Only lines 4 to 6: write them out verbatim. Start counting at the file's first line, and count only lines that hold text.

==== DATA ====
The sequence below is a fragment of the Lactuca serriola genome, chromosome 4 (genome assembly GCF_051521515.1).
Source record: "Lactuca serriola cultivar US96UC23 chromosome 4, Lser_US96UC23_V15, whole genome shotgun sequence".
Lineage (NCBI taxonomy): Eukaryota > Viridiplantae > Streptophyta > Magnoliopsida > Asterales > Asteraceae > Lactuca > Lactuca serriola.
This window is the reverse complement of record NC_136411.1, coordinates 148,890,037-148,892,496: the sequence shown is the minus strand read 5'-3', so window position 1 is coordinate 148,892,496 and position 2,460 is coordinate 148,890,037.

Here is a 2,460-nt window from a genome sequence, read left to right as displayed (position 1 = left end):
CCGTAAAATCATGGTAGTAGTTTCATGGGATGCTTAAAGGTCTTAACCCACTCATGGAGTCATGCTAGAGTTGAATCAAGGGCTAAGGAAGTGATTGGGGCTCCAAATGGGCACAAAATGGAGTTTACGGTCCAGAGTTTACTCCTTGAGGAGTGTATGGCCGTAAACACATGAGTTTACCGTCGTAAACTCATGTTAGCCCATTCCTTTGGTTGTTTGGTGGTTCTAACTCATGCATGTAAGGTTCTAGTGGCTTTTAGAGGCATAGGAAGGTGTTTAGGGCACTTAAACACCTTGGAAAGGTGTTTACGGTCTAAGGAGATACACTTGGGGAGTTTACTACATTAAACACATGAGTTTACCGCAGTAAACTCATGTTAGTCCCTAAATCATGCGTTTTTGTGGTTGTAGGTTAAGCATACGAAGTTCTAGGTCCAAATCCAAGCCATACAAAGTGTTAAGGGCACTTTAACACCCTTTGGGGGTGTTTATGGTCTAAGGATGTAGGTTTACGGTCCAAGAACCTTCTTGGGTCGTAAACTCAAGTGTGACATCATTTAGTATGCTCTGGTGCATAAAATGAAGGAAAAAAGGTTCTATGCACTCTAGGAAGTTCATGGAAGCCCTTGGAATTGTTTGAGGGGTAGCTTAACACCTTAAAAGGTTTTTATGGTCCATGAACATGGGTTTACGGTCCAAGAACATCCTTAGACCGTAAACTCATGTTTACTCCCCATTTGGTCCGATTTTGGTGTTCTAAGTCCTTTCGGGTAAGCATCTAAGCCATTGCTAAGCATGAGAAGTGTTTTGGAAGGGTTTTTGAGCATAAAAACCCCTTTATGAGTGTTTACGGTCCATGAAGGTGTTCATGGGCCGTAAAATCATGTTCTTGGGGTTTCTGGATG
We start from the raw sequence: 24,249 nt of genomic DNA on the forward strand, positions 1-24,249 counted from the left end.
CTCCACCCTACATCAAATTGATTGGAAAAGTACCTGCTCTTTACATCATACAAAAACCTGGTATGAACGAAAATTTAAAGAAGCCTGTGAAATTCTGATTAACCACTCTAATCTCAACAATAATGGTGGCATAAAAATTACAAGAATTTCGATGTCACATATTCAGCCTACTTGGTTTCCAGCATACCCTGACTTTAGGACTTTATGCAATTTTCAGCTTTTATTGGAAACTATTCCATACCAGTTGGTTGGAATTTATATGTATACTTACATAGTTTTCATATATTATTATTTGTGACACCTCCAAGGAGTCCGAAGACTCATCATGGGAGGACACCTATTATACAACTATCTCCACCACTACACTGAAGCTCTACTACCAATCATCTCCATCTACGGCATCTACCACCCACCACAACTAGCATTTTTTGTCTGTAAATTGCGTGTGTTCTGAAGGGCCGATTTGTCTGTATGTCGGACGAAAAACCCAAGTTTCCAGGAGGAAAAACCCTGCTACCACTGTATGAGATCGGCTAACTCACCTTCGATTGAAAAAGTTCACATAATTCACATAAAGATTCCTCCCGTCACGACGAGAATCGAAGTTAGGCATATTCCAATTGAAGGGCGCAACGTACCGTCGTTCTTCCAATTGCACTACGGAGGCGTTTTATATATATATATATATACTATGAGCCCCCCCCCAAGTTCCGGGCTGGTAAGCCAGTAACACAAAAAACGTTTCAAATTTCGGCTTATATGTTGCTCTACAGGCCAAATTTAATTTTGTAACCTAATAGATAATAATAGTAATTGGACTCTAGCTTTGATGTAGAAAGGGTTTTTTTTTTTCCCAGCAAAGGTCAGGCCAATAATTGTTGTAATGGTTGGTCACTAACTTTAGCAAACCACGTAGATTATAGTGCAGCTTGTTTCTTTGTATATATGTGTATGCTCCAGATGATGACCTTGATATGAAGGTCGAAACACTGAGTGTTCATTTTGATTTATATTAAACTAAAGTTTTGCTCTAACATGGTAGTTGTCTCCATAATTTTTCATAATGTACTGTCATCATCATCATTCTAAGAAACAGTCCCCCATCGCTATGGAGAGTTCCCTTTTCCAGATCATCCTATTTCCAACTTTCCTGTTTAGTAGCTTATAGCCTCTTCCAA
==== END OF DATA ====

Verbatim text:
This window is the reverse complement of record NC_136411.1, coordinates 148,890,037-148,892,496: the sequence shown is the minus strand read 5'-3', so window position 1 is coordinate 148,892,496 and position 2,460 is coordinate 148,890,037.

Here is a 2,460-nt window from a genome sequence, read left to right as displayed (position 1 = left end):
CCGTAAAATCATGGTAGTAGTTTCATGGGATGCTTAAAGGTCTTAACCCACTCATGGAGTCATGCTAGAGTTGAATCAAGGGCTAAGGAAGTGATTGGGGCTCCAAATGGGCACAAAATGGAGTTTACGGTCCAGAGTTTACTCCTTGAGGAGTGTATGGCCGTAAACACATGAGTTTACCGTCGTAAACTCATGTTAGCCCATTCCTTTGGTTGTTTGGTGGTTCTAACTCATGCATGTAAGGTTCTAGTGGCTTTTAGAGGCATAGGAAGGTGTTTAGGGCACTTAAACACCTTGGAAAGGTGTTTACGGTCTAAGGAGATACACTTGGGGAGTTTACTACATTAAACACATGAGTTTACCGCAGTAAACTCATGTTAGTCCCTAAATCATGCGTTTTTGTGGTTGTAGGTTAAGCATACGAAGTTCTAGGTCCAAATCCAAGCCATACAAAGTGTTAAGGGCACTTTAACACCCTTTGGGGGTGTTTATGGTCTAAGGATGTAGGTTTACGGTCCAAGAACCTTCTTGGGTCGTAAACTCAAGTGTGACATCATTTAGTATGCTCTGGTGCATAAAATGAAGGAAAAAAGGTTCTATGCACTCTAGGAAGTTCATGGAAGCCCTTGGAATTGTTTGAGGGGTAGCTTAACACCTTAAAAGGTTTTTATGGTCCATGAACATGGGTTTACGGTCCAAGAACATCCTTAGACCGTAAACTCATGTTTACTCCCCATTTGGTCCGATTTTGGTGTTCTAAGTCCTTTCGGGTAAGCATCTAAGCCATTGCTAAGCATGAGAAGTGTTTTGGAAGGGTTTTTGAGCATAAAAACCCCTTTATGAGTGTTTACGGTCCATGAAGGTGTTCATGGGCCGTAAAATCATGTTCTTGGGGTTTCTGGATG